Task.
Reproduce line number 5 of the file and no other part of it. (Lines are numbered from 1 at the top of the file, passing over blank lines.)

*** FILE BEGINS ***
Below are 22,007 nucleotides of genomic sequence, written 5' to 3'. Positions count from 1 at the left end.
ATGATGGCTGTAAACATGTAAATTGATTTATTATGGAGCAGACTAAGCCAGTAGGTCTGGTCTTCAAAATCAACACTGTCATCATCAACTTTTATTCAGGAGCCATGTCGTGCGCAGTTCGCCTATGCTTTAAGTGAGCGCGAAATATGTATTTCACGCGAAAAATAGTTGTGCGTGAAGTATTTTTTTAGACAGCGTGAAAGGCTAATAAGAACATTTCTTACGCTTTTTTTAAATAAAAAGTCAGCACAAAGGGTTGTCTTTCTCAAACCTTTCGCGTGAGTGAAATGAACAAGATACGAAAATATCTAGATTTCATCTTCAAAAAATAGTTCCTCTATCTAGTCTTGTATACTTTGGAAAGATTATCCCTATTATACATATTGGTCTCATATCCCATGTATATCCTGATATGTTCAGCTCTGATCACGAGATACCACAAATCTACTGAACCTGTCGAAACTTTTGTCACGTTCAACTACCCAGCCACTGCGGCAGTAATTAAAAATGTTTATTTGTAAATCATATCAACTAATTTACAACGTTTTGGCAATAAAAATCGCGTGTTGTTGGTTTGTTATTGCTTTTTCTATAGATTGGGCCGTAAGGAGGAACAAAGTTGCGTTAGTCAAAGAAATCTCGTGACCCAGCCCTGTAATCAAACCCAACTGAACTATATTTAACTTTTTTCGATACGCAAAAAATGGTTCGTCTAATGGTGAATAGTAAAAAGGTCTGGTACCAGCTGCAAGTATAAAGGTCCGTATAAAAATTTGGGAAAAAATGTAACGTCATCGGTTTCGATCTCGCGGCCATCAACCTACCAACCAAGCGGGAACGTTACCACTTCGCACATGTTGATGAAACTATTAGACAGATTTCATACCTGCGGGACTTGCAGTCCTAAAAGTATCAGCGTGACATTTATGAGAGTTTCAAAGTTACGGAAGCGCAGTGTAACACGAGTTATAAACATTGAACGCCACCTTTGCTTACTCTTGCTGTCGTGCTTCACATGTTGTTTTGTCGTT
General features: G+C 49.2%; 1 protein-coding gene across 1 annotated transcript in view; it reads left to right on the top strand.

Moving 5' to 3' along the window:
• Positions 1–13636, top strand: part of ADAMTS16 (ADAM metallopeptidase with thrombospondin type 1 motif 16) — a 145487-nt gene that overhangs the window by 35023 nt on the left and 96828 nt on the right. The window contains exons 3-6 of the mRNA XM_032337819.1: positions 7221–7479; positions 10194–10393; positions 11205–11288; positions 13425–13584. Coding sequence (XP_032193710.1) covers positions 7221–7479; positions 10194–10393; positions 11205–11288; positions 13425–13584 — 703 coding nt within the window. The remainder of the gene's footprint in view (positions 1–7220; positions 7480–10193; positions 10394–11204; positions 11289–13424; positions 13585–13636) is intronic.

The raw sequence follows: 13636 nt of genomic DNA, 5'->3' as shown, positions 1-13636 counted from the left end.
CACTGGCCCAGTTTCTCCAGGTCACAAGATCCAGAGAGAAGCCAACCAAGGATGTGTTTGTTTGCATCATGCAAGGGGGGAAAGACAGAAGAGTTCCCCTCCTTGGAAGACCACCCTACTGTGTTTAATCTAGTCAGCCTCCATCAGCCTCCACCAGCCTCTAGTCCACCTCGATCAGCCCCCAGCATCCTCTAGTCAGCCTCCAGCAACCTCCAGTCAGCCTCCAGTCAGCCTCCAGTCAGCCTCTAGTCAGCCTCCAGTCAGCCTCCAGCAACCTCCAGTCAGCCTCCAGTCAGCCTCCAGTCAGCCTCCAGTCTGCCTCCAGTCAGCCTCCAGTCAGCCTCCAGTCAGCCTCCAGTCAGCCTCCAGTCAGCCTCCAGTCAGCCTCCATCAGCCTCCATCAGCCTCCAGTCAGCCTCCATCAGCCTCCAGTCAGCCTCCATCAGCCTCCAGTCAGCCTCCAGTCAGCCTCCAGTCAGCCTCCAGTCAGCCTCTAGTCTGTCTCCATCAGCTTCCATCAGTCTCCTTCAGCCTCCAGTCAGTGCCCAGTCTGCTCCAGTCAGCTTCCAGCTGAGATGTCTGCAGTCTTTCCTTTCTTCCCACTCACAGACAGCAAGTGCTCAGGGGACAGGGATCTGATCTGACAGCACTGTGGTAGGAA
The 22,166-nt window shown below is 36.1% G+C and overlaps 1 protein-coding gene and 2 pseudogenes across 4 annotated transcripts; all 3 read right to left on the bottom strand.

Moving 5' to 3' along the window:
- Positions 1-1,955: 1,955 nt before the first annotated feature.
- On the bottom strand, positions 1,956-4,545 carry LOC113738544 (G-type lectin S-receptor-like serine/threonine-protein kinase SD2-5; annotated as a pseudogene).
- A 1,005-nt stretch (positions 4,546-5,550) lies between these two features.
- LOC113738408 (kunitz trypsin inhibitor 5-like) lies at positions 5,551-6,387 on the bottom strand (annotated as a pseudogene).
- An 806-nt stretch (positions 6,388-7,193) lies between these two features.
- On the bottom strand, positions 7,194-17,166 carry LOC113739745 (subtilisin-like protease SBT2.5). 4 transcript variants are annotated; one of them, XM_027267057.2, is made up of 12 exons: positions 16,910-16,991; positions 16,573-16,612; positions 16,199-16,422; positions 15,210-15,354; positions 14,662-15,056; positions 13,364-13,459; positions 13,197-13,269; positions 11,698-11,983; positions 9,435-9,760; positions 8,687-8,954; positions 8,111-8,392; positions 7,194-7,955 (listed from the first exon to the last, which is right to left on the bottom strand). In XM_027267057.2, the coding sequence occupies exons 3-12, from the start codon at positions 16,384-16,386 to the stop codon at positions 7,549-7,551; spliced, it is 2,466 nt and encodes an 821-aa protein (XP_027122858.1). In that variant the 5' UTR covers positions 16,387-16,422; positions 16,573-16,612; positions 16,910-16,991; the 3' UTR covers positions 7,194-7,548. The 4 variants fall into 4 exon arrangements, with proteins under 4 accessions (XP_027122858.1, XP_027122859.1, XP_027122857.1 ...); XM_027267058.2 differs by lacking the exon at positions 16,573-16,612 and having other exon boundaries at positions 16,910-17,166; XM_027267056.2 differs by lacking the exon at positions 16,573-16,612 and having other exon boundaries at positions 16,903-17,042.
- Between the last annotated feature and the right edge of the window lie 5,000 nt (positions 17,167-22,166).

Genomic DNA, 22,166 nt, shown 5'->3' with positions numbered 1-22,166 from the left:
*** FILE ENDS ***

• Positions 1–13636, top strand: part of ADAMTS16 (ADAM metallopeptidase with thrombospondin type 1 motif 16) — a 145487-nt gene that overhangs the window by 35023 nt on the left and 96828 nt on the right. The window contains exons 3-6 of the mRNA XM_032337819.1: positions 7221–7479; positions 10194–10393; positions 11205–11288; positions 13425–13584. Coding sequence (XP_032193710.1) covers positions 7221–7479; positions 10194–10393; positions 11205–11288; positions 13425–13584 — 703 coding nt within the window. The remainder of the gene's footprint in view (positions 1–7220; positions 7480–10193; positions 10394–11204; positions 11289–13424; positions 13585–13636) is intronic.